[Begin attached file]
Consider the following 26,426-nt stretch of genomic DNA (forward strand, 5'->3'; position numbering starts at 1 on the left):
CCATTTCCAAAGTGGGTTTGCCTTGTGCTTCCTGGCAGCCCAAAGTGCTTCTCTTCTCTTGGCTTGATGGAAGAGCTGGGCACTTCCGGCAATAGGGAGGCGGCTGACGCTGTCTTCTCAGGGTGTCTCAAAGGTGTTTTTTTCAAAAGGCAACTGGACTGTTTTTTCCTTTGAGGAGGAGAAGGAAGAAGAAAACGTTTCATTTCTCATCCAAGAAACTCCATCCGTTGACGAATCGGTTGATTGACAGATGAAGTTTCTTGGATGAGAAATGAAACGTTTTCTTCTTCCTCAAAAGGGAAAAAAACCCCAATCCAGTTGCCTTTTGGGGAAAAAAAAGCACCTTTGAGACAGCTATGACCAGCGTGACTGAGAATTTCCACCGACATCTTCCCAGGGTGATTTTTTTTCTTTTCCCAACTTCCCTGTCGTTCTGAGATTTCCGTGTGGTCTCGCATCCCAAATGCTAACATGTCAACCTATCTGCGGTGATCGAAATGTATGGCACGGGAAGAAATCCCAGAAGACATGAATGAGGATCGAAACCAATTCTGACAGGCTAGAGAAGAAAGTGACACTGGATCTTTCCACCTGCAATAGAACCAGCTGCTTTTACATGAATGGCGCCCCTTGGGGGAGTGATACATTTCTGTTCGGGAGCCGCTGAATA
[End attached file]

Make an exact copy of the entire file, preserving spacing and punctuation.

Consider the following 26,426-nt stretch of genomic DNA (forward strand, 5'->3'; position numbering starts at 1 on the left):
CCATTTCCAAAGTGGGTTTGCCTTGTGCTTCCTGGCAGCCCAAAGTGCTTCTCTTCTCTTGGCTTGATGGAAGAGCTGGGCACTTCCGGCAATAGGGAGGCGGCTGACGCTGTCTTCTCAGGGTGTCTCAAAGGTGTTTTTTTCAAAAGGCAACTGGACTGTTTTTTCCTTTGAGGAGGAGAAGGAAGAAGAAAACGTTTCATTTCTCATCCAAGAAACTCCATCCGTTGACGAATCGGTTGATTGACAGATGAAGTTTCTTGGATGAGAAATGAAACGTTTTCTTCTTCCTCAAAAGGGAAAAAAACCCCAATCCAGTTGCCTTTTGGGGAAAAAAAAGCACCTTTGAGACAGCTATGACCAGCGTGACTGAGAATTTCCACCGACATCTTCCCAGGGTGATTTTTTTTCTTTTCCCAACTTCCCTGTCGTTCTGAGATTTCCGTGTGGTCTCGCATCCCAAATGCTAACATGTCAACCTATCTGCGGTGATCGAAATGTATGGCACGGGAAGAAATCCCAGAAGACATGAATGAGGATCGAAACCAATTCTGACAGGCTAGAGAAGAAAGTGACACTGGATCTTTCCACCTGCAATAGAACCAGCTGCTTTTACATGAATGGCGCCCCTTGGGGGAGTGATACATTTCTGTTCGGGAGCCGCTGAATA